Congress fix our broken patent system? Republicans said NO!

The first thing you need to know about the U.S. patent system is that it has a backlog of more than 700,000 patents.

The second thing you need to know is that the U.S. Patent and Trademark Office has been so neglected for so many years–essentially robbed of funds by Congress, which reappropriated portions of the agency’s budget for other purposes–that the organization tasked with protecting America’s technological and scientific assets labors with too few staff and a “20-year old technology infrastructure that does not even remotely enable it to take advantage of modern information technology.”

And the most important thing you need to know about the U.S. patent system is that the America Invents Act just passed by Congress doesn’t fix any of this. Nor does it touch the larger issue of whether or not it’s wise to allow inventors to patent business processes and software and then sue the hell out of each other in a cage match that is essentially a tax on innovation.

The major opportunity in this act, aside from the elimination of software patents, was to free the USPTO from the congressional appropriations process, whereby Congress exercises control over the agency’s budget. The USPTO doesn’t use taxpayer money–it’s funded by application fees–and yet it still has to ask Congress for permission to access those funds, giving that body an opportunity to reappropriate them for any other purpose.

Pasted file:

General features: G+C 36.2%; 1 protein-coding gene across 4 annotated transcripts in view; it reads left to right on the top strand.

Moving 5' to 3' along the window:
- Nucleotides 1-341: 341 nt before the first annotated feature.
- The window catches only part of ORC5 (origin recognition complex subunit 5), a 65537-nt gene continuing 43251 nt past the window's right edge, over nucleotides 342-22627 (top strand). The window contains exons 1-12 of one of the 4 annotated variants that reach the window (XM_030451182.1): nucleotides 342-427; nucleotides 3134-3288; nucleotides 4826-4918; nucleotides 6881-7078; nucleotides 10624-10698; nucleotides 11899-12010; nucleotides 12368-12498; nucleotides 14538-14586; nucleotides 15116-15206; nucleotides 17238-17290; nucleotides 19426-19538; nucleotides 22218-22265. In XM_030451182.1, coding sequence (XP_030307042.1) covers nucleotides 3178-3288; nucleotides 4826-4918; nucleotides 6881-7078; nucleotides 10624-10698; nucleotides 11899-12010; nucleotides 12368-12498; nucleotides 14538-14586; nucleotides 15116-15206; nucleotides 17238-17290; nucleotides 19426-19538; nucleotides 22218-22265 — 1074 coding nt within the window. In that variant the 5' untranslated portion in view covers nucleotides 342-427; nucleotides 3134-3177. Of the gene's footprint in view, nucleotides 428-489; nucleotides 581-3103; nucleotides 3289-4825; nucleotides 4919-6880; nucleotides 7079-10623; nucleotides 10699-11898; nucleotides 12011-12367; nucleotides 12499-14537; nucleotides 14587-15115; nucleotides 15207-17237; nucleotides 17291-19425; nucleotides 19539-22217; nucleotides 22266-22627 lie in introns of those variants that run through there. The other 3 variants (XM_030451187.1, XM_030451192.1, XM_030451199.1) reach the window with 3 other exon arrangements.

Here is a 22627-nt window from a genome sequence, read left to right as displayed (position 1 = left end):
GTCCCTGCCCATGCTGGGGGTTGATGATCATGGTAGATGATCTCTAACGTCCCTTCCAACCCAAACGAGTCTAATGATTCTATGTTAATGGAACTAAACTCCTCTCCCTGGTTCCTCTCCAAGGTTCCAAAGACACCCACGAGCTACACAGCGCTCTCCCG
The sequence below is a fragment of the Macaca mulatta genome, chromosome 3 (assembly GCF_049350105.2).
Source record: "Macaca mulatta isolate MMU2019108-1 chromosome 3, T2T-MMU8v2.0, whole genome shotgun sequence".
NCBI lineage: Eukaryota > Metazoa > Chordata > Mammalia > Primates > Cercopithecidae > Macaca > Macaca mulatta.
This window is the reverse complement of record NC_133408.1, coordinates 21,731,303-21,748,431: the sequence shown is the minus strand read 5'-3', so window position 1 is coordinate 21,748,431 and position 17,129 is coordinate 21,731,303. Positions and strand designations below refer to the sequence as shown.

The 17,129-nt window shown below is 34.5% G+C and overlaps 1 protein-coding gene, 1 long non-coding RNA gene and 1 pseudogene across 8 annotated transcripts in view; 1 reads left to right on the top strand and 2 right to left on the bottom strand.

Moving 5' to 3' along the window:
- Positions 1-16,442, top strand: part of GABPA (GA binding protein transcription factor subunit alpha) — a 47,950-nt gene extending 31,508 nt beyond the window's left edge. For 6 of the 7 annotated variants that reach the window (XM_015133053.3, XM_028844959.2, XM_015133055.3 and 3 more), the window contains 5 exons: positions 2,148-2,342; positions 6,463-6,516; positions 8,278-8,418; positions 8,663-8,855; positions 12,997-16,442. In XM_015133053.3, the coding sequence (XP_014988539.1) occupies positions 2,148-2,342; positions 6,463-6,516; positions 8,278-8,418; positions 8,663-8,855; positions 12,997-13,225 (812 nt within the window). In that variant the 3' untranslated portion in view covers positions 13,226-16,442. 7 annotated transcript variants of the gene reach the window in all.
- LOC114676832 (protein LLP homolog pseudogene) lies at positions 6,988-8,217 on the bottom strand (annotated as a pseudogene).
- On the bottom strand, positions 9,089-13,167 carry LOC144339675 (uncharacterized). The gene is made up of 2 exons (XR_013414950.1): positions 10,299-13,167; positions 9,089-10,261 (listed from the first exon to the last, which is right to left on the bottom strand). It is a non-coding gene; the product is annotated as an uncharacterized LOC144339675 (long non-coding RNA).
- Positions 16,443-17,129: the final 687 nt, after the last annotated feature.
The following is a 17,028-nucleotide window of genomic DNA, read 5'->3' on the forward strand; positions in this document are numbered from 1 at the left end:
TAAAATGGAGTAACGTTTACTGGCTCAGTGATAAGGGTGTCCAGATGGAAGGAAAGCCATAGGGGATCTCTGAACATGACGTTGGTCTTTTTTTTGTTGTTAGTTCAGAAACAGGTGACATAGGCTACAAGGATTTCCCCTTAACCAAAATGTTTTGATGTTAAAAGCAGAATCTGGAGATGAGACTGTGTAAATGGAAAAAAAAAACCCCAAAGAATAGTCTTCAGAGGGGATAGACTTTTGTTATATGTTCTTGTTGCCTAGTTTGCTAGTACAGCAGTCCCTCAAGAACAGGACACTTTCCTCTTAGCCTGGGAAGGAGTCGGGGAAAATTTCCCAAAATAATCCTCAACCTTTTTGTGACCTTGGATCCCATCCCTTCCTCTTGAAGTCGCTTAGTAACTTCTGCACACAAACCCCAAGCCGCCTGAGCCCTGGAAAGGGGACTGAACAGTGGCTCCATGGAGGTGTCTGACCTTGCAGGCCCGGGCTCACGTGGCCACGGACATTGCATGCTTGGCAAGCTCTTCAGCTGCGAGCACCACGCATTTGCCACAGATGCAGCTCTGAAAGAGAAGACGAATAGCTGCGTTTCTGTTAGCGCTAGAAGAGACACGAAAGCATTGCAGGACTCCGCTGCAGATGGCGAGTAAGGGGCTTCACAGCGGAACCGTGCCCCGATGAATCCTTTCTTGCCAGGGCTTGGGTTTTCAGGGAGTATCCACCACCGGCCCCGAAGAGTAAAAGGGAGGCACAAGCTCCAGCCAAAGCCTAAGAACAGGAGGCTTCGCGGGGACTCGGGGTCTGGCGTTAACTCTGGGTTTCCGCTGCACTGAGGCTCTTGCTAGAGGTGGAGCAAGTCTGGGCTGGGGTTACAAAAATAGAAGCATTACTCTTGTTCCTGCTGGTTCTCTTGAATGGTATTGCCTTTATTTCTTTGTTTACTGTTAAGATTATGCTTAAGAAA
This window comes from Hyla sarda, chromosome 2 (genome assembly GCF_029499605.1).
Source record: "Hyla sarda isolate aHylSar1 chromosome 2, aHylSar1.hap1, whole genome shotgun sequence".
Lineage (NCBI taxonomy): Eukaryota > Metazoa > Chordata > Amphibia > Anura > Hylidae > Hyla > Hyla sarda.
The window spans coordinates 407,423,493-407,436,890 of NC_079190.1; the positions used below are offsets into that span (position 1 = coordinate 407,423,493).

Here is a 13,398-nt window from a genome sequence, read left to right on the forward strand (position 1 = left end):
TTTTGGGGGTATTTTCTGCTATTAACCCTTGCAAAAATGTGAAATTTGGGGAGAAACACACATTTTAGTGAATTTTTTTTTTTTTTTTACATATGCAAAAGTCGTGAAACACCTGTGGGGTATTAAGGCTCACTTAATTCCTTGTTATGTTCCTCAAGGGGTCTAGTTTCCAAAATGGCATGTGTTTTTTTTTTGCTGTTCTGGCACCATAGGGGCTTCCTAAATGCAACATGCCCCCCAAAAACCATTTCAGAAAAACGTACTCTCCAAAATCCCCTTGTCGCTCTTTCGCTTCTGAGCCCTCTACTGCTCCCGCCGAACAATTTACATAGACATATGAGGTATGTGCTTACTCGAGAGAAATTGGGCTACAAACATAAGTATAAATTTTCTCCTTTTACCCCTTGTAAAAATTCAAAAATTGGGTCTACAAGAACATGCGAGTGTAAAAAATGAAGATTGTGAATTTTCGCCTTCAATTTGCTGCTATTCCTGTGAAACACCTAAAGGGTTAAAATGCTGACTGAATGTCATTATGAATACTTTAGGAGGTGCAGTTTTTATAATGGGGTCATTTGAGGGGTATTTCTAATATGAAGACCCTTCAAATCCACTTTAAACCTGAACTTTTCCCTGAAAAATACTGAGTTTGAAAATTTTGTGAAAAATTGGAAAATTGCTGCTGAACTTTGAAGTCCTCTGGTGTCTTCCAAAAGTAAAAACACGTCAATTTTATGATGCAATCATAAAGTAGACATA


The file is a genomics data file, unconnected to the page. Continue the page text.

Giving the USPTO self-determination over its own budget would have at least allowed it to tackle that 700,000+ backlog of patents. That provision of the bill, which originally appeared in the Senate version, was blocked by House Budget Committee Chairman Rep. Paul Ryan (R-WI) and Appropriations Committee Chairman Hal Rogers (R-KY), who appear to have been confused about the source of the USPTO’s funds. (i.e., not taxpayer dollars.)

Surely no one expected Congressional Republicans to take the time to find out what exactly it was they were saying “NO” to?

If the appropriate corporations – in this a range of korporate killer klowns from Walt Disney to Microsoft – tell them to say “NO” – the only question from Republicans is, “How loud, boss?”

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